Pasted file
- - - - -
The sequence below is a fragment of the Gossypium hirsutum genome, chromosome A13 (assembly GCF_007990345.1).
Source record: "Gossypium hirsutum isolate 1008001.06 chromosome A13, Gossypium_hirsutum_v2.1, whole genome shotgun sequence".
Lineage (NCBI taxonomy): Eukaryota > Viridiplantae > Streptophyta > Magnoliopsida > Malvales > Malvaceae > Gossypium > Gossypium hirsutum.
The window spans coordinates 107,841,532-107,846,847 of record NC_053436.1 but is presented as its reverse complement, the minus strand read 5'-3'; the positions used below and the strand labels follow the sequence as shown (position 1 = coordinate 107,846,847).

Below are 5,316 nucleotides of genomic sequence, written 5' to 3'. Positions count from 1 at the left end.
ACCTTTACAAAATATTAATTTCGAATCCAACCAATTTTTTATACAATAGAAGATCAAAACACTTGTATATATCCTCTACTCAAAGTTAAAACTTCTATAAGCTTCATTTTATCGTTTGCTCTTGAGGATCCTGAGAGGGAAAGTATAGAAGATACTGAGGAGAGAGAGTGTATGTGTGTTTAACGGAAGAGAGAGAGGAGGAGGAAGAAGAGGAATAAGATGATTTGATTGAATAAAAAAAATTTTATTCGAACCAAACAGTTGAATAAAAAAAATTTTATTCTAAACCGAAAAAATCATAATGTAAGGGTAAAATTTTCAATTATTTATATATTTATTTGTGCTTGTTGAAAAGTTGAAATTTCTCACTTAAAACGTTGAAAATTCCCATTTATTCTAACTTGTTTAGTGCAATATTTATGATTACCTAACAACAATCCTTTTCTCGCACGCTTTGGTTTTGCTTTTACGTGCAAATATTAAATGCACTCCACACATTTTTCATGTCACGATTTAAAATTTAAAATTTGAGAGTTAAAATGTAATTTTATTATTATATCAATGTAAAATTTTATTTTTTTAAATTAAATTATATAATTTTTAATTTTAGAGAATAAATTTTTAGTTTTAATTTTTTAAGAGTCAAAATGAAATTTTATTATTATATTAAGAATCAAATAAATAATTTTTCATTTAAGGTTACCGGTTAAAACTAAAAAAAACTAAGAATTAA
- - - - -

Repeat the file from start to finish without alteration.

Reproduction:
The sequence below is a fragment of the Gossypium hirsutum genome, chromosome A13 (assembly GCF_007990345.1).
Source record: "Gossypium hirsutum isolate 1008001.06 chromosome A13, Gossypium_hirsutum_v2.1, whole genome shotgun sequence".
Lineage (NCBI taxonomy): Eukaryota > Viridiplantae > Streptophyta > Magnoliopsida > Malvales > Malvaceae > Gossypium > Gossypium hirsutum.
The window spans coordinates 107,841,532-107,846,847 of record NC_053436.1 but is presented as its reverse complement, the minus strand read 5'-3'; the positions used below and the strand labels follow the sequence as shown (position 1 = coordinate 107,846,847).

Below are 5,316 nucleotides of genomic sequence, written 5' to 3'. Positions count from 1 at the left end.
ACCTTTACAAAATATTAATTTCGAATCCAACCAATTTTTTATACAATAGAAGATCAAAACACTTGTATATATCCTCTACTCAAAGTTAAAACTTCTATAAGCTTCATTTTATCGTTTGCTCTTGAGGATCCTGAGAGGGAAAGTATAGAAGATACTGAGGAGAGAGAGTGTATGTGTGTTTAACGGAAGAGAGAGAGGAGGAGGAAGAAGAGGAATAAGATGATTTGATTGAATAAAAAAAATTTTATTCGAACCAAACAGTTGAATAAAAAAAATTTTATTCTAAACCGAAAAAATCATAATGTAAGGGTAAAATTTTCAATTATTTATATATTTATTTGTGCTTGTTGAAAAGTTGAAATTTCTCACTTAAAACGTTGAAAATTCCCATTTATTCTAACTTGTTTAGTGCAATATTTATGATTACCTAACAACAATCCTTTTCTCGCACGCTTTGGTTTTGCTTTTACGTGCAAATATTAAATGCACTCCACACATTTTTCATGTCACGATTTAAAATTTAAAATTTGAGAGTTAAAATGTAATTTTATTATTATATCAATGTAAAATTTTATTTTTTTAAATTAAATTATATAATTTTTAATTTTAGAGAATAAATTTTTAGTTTTAATTTTTTAAGAGTCAAAATGAAATTTTATTATTATATTAAGAATCAAATAAATAATTTTTCATTTAAGGTTACCGGTTAAAACTAAAAAAAACTAAGAATTAA